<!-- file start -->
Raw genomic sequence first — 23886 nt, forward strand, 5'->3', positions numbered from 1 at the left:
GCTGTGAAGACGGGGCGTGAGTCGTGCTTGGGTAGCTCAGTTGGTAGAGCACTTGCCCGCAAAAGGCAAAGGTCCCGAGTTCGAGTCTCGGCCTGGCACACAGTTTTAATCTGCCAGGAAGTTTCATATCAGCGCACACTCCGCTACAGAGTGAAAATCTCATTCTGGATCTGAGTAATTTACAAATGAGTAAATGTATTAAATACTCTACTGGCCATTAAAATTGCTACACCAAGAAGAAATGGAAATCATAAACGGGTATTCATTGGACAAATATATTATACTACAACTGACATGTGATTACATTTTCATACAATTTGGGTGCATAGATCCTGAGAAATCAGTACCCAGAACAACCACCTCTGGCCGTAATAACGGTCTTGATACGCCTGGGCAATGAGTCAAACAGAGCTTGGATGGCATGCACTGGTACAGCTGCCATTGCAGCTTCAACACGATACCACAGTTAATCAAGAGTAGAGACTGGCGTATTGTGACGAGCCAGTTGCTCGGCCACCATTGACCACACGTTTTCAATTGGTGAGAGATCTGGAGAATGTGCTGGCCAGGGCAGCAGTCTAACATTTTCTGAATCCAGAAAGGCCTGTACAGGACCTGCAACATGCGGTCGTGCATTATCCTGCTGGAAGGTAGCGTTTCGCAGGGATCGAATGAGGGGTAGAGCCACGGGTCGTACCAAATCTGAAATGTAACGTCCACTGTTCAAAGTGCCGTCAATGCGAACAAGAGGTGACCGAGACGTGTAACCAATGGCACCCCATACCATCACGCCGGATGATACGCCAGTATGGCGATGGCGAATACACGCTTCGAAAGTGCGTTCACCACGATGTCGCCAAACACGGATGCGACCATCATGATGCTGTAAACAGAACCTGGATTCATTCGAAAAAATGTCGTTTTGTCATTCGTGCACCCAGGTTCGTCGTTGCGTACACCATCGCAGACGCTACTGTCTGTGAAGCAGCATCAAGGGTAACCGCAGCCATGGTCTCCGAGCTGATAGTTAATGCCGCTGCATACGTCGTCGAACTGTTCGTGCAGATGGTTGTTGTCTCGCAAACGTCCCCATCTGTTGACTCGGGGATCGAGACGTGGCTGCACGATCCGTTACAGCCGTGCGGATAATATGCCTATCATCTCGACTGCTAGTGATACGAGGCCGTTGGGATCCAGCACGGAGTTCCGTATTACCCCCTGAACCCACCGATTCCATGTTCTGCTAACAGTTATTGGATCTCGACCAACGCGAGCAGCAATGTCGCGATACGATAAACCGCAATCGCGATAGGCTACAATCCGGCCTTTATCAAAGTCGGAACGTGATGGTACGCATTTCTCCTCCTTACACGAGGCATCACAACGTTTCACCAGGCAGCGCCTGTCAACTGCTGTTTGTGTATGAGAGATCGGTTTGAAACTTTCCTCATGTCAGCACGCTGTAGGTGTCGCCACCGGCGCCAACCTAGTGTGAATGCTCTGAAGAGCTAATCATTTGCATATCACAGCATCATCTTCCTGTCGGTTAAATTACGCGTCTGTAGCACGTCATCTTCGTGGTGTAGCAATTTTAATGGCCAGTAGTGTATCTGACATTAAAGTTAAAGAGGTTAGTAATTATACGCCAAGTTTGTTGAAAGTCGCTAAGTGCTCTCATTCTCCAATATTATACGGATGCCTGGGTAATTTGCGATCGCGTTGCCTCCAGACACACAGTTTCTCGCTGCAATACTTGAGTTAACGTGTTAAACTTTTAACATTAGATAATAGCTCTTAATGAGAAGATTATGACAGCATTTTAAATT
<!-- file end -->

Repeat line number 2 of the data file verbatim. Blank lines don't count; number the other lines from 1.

GCTGTGAAGACGGGGCGTGAGTCGTGCTTGGGTAGCTCAGTTGGTAGAGCACTTGCCCGCAAAAGGCAAAGGTCCCGAGTTCGAGTCTCGGCCTGGCACACAGTTTTAATCTGCCAGGAAGTTTCATATCAGCGCACACTCCGCTACAGAGTGAAAATCTCATTCTGGATCTGAGTAATTTACAAATGAGTAAATGTATTAAATACTCTACTGGCCATTAAAATTGCTACACCAAGAAGAAATGGAAATCATAAACGGGTATTCATTGGACAAATATATTATACTACAACTGACATGTGATTACATTTTCATACAATTTGGGTGCATAGATCCTGAGAAATCAGTACCCAGAACAACCACCTCTGGCCGTAATAACGGTCTTGATACGCCTGGGCAATGAGTCAAACAGAGCTTGGATGGCATGCACTGGTACAGCTGCCATTGCAGCTTCAACACGATACCACAGTTAATCAAGAGTAGAGACTGGCGTATTGTGACGAGCCAGTTGCTCGGCCACCATTGACCACACGTTTTCAATTGGTGAGAGATCTGGAGAATGTGCTGGCCAGGGCAGCAGTCTAACATTTTCTGAATCCAGAAAGGCCTGTACAGGACCTGCAACATGCGGTCGTGCATTATCCTGCTGGAAGGTAGCGTTTCGCAGGGATCGAATGAGGGGTAGAGCCACGGGTCGTACCAAATCTGAAATGTAACGTCCACTGTTCAAAGTGCCGTCAATGCGAACAAGAGGTGACCGAGACGTGTAACCAATGGCACCCCATACCATCACGCCGGATGATACGCCAGTATGGCGATGGCGAATACACGCTTCGAAAGTGCGTTCACCACGATGTCGCCAAACACGGATGCGACCATCATGATGCTGTAAACAGAACCTGGATTCATTCGAAAAAATGTCGTTTTGTCATTCGTGCACCCAGGTTCGTCGTTGCGTACACCATCGCAGACGCTACTGTCTGTGAAGCAGCATCAAGGGTAACCGCAGCCATGGTCTCCGAGCTGATAGTTAATGCCGCTGCATACGTCGTCGAACTGTTCGTGCAGATGGTTGTTGTCTCGCAAACGTCCCCATCTGTTGACTCGGGGATCGAGACGTGGCTGCACGATCCGTTACAGCCGTGCGGATAATATGCCTATCATCTCGACTGCTAGTGATACGAGGCCGTTGGGATCCAGCACGGAGTTCCGTATTACCCCCTGAACCCACCGATTCCATGTTCTGCTAACAGTTATTGGATCTCGACCAACGCGAGCAGCAATGTCGCGATACGATAAACCGCAATCGCGATAGGCTACAATCCGGCCTTTATCAAAGTCGGAACGTGATGGTACGCATTTCTCCTCCTTACACGAGGCATCACAACGTTTCACCAGGCAGCGCCTGTCAACTGCTGTTTGTGTATGAGAGATCGGTTTGAAACTTTCCTCATGTCAGCACGCTGTAGGTGTCGCCACCGGCGCCAACCTAGTGTGAATGCTCTGAAGAGCTAATCATTTGCATATCACAGCATCATCTTCCTGTCGGTTAAATTACGCGTCTGTAGCACGTCATCTTCGTGGTGTAGCAATTTTAATGGCCAGTAGTGTATCTGACATTAAAGTTAAAGAGGTTAGTAATTATACGCCAAGTTTGTTGAAAGTCGCTAAGTGCTCTCATTCTCCAATATTATACGGATGCCTGGGTAATTTGCGATCGCGTTGCCTCCAGACACACAGTTTCTCGCTGCAATACTTGAGTTAACGTGTTAAACTTTTAACATTAGATAATAGCTCTTAATGAGAAGATTATGACAGCATTTTAAATT